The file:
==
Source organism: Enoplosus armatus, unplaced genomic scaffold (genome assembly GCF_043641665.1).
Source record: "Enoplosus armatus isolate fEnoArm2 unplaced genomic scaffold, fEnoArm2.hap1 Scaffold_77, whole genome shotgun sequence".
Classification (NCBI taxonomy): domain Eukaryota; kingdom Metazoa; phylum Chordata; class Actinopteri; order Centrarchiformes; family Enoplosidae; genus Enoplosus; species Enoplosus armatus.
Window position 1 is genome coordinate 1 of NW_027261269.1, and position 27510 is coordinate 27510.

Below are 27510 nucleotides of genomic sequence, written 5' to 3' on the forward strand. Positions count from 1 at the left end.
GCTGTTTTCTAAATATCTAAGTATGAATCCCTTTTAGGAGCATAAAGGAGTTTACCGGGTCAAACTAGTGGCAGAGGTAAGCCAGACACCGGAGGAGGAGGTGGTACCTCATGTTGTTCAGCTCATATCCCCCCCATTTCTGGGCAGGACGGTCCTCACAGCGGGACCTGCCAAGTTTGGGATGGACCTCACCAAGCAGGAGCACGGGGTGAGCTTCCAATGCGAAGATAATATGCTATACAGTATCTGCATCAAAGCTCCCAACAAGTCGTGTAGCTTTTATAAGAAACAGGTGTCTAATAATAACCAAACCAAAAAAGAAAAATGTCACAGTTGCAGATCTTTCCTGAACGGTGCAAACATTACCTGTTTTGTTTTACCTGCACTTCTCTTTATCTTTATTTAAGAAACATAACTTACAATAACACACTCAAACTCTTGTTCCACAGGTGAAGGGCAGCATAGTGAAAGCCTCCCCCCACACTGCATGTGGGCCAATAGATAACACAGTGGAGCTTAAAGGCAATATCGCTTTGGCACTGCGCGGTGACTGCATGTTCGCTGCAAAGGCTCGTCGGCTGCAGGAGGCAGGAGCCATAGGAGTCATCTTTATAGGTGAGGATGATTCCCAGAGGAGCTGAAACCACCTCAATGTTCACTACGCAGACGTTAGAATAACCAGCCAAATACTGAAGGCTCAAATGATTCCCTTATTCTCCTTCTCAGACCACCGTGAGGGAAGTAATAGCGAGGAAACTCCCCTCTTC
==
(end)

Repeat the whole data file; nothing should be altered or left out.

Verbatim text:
Source organism: Enoplosus armatus, unplaced genomic scaffold (genome assembly GCF_043641665.1).
Source record: "Enoplosus armatus isolate fEnoArm2 unplaced genomic scaffold, fEnoArm2.hap1 Scaffold_77, whole genome shotgun sequence".
Classification (NCBI taxonomy): domain Eukaryota; kingdom Metazoa; phylum Chordata; class Actinopteri; order Centrarchiformes; family Enoplosidae; genus Enoplosus; species Enoplosus armatus.
Window position 1 is genome coordinate 1 of NW_027261269.1, and position 27510 is coordinate 27510.

Below are 27510 nucleotides of genomic sequence, written 5' to 3' on the forward strand. Positions count from 1 at the left end.
GCTGTTTTCTAAATATCTAAGTATGAATCCCTTTTAGGAGCATAAAGGAGTTTACCGGGTCAAACTAGTGGCAGAGGTAAGCCAGACACCGGAGGAGGAGGTGGTACCTCATGTTGTTCAGCTCATATCCCCCCCATTTCTGGGCAGGACGGTCCTCACAGCGGGACCTGCCAAGTTTGGGATGGACCTCACCAAGCAGGAGCACGGGGTGAGCTTCCAATGCGAAGATAATATGCTATACAGTATCTGCATCAAAGCTCCCAACAAGTCGTGTAGCTTTTATAAGAAACAGGTGTCTAATAATAACCAAACCAAAAAAGAAAAATGTCACAGTTGCAGATCTTTCCTGAACGGTGCAAACATTACCTGTTTTGTTTTACCTGCACTTCTCTTTATCTTTATTTAAGAAACATAACTTACAATAACACACTCAAACTCTTGTTCCACAGGTGAAGGGCAGCATAGTGAAAGCCTCCCCCCACACTGCATGTGGGCCAATAGATAACACAGTGGAGCTTAAAGGCAATATCGCTTTGGCACTGCGCGGTGACTGCATGTTCGCTGCAAAGGCTCGTCGGCTGCAGGAGGCAGGAGCCATAGGAGTCATCTTTATAGGTGAGGATGATTCCCAGAGGAGCTGAAACCACCTCAATGTTCACTACGCAGACGTTAGAATAACCAGCCAAATACTGAAGGCTCAAATGATTCCCTTATTCTCCTTCTCAGACCACCGTGAGGGAAGTAATAGCGAGGAAACTCCCCTCTTC